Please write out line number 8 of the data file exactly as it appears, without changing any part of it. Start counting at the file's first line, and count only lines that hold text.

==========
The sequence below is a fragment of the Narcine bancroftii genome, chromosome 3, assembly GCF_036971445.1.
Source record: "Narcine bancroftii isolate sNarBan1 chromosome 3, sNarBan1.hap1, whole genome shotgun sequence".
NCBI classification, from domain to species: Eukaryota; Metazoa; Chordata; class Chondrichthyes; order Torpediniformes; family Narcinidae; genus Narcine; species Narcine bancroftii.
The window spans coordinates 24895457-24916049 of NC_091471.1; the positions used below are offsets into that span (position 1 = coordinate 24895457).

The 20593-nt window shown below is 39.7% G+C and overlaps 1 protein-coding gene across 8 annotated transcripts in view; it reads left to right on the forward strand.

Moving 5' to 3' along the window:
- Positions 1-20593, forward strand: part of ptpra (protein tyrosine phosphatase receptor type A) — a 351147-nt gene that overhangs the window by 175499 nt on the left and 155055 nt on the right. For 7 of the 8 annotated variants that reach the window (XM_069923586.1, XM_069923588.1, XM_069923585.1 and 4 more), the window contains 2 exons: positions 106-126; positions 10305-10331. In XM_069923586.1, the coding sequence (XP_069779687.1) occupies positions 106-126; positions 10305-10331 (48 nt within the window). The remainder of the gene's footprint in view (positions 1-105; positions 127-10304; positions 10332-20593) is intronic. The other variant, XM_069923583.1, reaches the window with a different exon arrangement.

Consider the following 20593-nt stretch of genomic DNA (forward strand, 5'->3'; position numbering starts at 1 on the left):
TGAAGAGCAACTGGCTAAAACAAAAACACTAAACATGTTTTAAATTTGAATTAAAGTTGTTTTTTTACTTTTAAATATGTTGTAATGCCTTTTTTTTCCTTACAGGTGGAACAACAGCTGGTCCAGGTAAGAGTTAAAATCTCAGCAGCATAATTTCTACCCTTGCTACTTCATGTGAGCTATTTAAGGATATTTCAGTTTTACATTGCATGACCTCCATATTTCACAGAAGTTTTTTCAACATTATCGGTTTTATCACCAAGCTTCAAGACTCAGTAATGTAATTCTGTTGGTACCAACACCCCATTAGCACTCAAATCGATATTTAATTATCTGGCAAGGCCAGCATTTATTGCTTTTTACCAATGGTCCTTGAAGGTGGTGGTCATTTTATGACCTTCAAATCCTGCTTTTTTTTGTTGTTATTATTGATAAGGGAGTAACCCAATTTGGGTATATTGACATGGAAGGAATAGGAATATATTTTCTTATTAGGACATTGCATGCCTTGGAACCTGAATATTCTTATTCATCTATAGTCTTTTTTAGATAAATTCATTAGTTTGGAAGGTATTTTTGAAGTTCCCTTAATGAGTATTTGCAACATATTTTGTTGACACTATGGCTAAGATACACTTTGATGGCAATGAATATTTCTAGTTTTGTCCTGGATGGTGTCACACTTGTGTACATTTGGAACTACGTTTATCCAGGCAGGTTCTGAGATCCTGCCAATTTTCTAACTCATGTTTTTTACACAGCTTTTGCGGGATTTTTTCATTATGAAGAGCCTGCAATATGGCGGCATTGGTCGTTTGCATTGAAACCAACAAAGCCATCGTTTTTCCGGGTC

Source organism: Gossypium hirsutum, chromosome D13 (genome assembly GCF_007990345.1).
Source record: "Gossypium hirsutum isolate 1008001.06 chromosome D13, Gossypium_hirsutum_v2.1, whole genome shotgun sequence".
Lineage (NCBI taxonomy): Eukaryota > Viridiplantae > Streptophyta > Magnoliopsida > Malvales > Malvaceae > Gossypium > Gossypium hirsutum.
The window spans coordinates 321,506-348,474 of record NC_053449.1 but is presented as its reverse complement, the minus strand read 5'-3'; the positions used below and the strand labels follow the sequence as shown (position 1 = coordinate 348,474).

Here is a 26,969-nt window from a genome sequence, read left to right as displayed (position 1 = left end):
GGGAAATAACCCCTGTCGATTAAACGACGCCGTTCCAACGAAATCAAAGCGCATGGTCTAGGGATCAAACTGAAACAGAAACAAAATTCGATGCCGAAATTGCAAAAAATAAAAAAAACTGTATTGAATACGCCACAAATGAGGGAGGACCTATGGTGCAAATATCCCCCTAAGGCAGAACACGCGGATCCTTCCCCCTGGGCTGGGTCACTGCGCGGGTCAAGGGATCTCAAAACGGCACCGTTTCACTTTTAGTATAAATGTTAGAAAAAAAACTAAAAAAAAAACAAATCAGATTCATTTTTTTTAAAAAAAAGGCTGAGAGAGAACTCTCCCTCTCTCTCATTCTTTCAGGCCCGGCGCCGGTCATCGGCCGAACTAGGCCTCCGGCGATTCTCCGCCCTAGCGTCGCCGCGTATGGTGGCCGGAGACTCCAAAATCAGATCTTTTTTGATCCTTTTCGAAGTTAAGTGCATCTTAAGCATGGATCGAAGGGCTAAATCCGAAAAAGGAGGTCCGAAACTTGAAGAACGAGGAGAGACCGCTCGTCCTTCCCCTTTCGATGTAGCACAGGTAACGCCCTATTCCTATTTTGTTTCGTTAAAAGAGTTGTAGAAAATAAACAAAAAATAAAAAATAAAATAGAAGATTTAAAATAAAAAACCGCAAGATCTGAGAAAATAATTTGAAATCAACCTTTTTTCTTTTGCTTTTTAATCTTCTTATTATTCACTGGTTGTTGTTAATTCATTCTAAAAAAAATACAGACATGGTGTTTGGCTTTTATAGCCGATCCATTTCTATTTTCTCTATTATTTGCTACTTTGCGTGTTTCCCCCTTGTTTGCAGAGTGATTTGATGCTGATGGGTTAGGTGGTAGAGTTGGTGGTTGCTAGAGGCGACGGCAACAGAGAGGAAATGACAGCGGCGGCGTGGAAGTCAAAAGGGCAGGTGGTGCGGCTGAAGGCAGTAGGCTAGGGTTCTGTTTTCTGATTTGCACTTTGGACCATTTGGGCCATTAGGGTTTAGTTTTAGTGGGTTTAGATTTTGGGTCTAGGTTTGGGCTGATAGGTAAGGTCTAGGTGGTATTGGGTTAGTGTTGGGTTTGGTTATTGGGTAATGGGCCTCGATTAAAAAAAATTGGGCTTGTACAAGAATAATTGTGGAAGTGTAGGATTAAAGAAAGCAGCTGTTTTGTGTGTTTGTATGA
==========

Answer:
Consider the following 20593-nt stretch of genomic DNA (forward strand, 5'->3'; position numbering starts at 1 on the left):